Dems Ramp Up Health Care Pressure on GOP

Dems Ramp Up Health Care Pressure on GOP

By Kyle Trygstad - October 7, 2009

While the Senate Finance Committee awaits a cost estimate from the Congressional Budget Office on Chairman Max Baucus's (D-Mont.) health care bill, Democrats are ramping up their efforts to build support among the American people and pressure Republicans to eventually back comprehensive reform.

In a briefing with reporters Thursday, Senate Democratic leadership focused solely on what they referred to as the Republicans' obstructionist efforts on reform.

"We feel comfortable that we're on the road to being able to do something for the people of this country -- that's health insurance reform," said Senate Majority Leader Harry Reid (D-Nev.). "But I think it's important to spend a little bit of time on the Republicans' plan. It's very clear what that is, and that's to keep things the way they are -- the status quo."

Senate Democrats, including Jack Reed (R.I.), Debbie Stabenow (Mich.) and Robert Menendez (N.J.) are holding a press conference this morning alongside Consumers Union president Jim Guest to discuss "Republicans' continued support of health care status quo."

Guest announced last week that CU, the publisher of Consumer Reports, was running a TV ad for two weeks in the Washington, D.C., media market to advocate for Congress passing health care reform this year -- something the decades-old company has never done for any other cause.

In pressuring Republicans, Democrats have also utilized recent quotes from prominent Republicans around the country who have stated a desire for Congress to work in a bipartisan fashion to pass reform this year. Included in the group of Republicans that have spoken out are former Senate Majority Leaders Bill Frist and Bob Dole, former Health and Human Services Secretary Tommy Thompson, and California Gov. Arnold Schwarzenegger.

This emphasis on the support of Republicans who are now outside of the Beltway has been pushed from all Democratic angles, including Senate and House leadership, the Democratic National Committee, and the White House.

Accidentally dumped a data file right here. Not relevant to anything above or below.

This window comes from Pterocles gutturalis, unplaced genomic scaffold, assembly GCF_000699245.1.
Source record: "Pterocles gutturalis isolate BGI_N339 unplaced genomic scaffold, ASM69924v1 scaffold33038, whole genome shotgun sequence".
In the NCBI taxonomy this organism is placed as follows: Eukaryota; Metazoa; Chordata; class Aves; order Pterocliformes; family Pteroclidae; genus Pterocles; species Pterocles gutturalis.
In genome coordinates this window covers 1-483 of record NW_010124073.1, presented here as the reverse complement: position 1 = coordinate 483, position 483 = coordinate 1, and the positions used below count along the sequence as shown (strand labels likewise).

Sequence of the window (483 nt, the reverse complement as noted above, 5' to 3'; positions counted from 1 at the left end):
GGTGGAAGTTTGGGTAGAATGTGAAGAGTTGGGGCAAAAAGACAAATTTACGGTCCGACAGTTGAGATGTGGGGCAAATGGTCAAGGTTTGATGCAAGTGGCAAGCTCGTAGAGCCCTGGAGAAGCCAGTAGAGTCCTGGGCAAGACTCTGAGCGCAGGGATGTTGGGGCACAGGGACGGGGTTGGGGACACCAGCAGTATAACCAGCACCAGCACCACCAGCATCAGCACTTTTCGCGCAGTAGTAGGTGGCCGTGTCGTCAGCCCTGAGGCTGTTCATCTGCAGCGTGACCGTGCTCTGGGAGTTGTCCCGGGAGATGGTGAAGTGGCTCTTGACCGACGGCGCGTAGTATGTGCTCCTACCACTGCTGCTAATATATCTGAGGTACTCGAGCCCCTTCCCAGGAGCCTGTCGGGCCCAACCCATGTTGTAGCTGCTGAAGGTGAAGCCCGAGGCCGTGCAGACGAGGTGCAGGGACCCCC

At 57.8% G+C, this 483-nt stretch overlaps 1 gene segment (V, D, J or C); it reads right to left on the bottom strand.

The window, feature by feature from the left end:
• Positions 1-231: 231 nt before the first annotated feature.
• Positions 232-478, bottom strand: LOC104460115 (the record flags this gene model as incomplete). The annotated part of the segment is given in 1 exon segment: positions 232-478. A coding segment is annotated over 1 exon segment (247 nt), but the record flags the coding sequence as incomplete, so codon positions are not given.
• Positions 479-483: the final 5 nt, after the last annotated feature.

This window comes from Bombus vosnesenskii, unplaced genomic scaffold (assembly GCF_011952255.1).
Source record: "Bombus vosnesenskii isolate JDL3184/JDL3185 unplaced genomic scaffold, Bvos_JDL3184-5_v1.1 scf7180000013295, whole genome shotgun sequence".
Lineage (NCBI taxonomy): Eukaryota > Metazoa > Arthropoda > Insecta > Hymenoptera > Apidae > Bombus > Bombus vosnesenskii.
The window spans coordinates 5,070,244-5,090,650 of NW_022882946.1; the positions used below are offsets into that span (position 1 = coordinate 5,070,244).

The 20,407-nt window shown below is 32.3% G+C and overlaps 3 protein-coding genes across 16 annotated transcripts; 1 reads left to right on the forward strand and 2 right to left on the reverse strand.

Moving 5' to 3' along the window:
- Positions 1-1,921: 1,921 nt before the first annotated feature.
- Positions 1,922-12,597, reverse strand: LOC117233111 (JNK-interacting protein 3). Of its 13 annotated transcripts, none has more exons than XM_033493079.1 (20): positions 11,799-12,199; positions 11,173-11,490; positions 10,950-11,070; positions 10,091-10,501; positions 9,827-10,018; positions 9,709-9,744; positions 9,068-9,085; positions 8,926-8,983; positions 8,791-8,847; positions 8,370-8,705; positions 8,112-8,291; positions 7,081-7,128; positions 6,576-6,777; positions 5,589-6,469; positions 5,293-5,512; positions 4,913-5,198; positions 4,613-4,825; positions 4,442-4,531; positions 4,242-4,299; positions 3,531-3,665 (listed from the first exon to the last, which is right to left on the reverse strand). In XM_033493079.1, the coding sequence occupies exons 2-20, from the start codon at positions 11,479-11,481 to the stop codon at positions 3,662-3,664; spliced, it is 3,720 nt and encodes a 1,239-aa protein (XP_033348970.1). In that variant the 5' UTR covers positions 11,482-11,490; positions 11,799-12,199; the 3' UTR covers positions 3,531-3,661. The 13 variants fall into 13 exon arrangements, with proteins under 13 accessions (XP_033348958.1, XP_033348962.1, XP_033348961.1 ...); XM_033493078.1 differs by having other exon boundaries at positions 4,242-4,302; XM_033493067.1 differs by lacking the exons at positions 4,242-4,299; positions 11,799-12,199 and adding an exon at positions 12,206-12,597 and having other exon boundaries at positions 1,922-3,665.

"There are people that have been outside of the cocoon of Washington ... encouraging the process that's working to take place," Press Secretary Robert Gibbs said yesterday. "I hope that Republicans in Washington hear the message of Republicans all over the country that it's time to come in off the sidelines and actively get involved in making some serious progress on health care reform this year."

Schwarzenegger was the latest of the bunch to emphasize the importance of passing reform this year, releasing a statement yesterday urging Congress to move forward with legislation. The move stands in stark contrast to the stated goals of many Congressional Republicans, including Senate Minority Leader Mitch McConnell (R-Ky.), who do not favor comprehensive reform to the country's health care system.

"Our principal goals, slowing the growth in costs, enhancing the quality of care delivered, improving the lives of individuals, and helping to ensure a strong economic recovery, are the same goals that the president is trying to achieve," Schwarzenegger said yesterday. "I appreciate his partnership with the states and encourage our colleagues on both sides of the political aisle at the national level to move forward and accomplish these vital goals for the American people."

A release from the office of House Majority Leader Steny Hoyer (D-Md.) included many of the senior Republicans' quotes and asked whether congressional Republicans would "finally recognize the urgent need" to reform the health care system.

Reid reacted to the Schwarzenegger quote as well, stating he was "encouraged that Gov. Schwarzenegger along with former Republican leaders like Sen. Frist, Sen. Dole and Secretary Thompson are putting policy over partisanship," unlike congressional Republicans who are "content with delaying reform that is long overdue."

Republicans on Capitol Hill say they've been calling for reform all along -- just not the kind Democrats want passed. They say an insurance mandate and public option, among other reforms Democrats are rolling into what President Obama has targeted as a $900 billion package, will mean increased taxes, fees and federal government spending.

"The influx of headlines breathlessly claiming support for health care reform amongst Republicans is puzzling considering Republicans have been calling for reform for months," said McConnell spokesman Josh Holmes. "It is the details of the health care reform proposals before Congress that are extremely concerning for Republicans."

Many hurdles still remain for Democrats before the legislation reaches the Senate floor. They include passing it out of the Finance Committee, and melding the Finance bill with the one passed July 15 by the Health, Education, Labor and Pensions Committee.

While the second will certainly be a challenge, the height of the first hurdle remains in question. Baucus said yesterday he's "hopeful" the CBO score will come back tomorrow and said the timing of the vote will depend on how much CBO projects the cost of the bill to be.

Stepping on to an elevator in the Capitol, Baucus appeared confident when asked by a reporter what he was expecting to hear. "I'm not discouraged," he said with a smile.


Kyle Trygstad is a Washington correspondent for RealClearPolitics. Email him at: Follow him on Twitter @KyleTrygstad.

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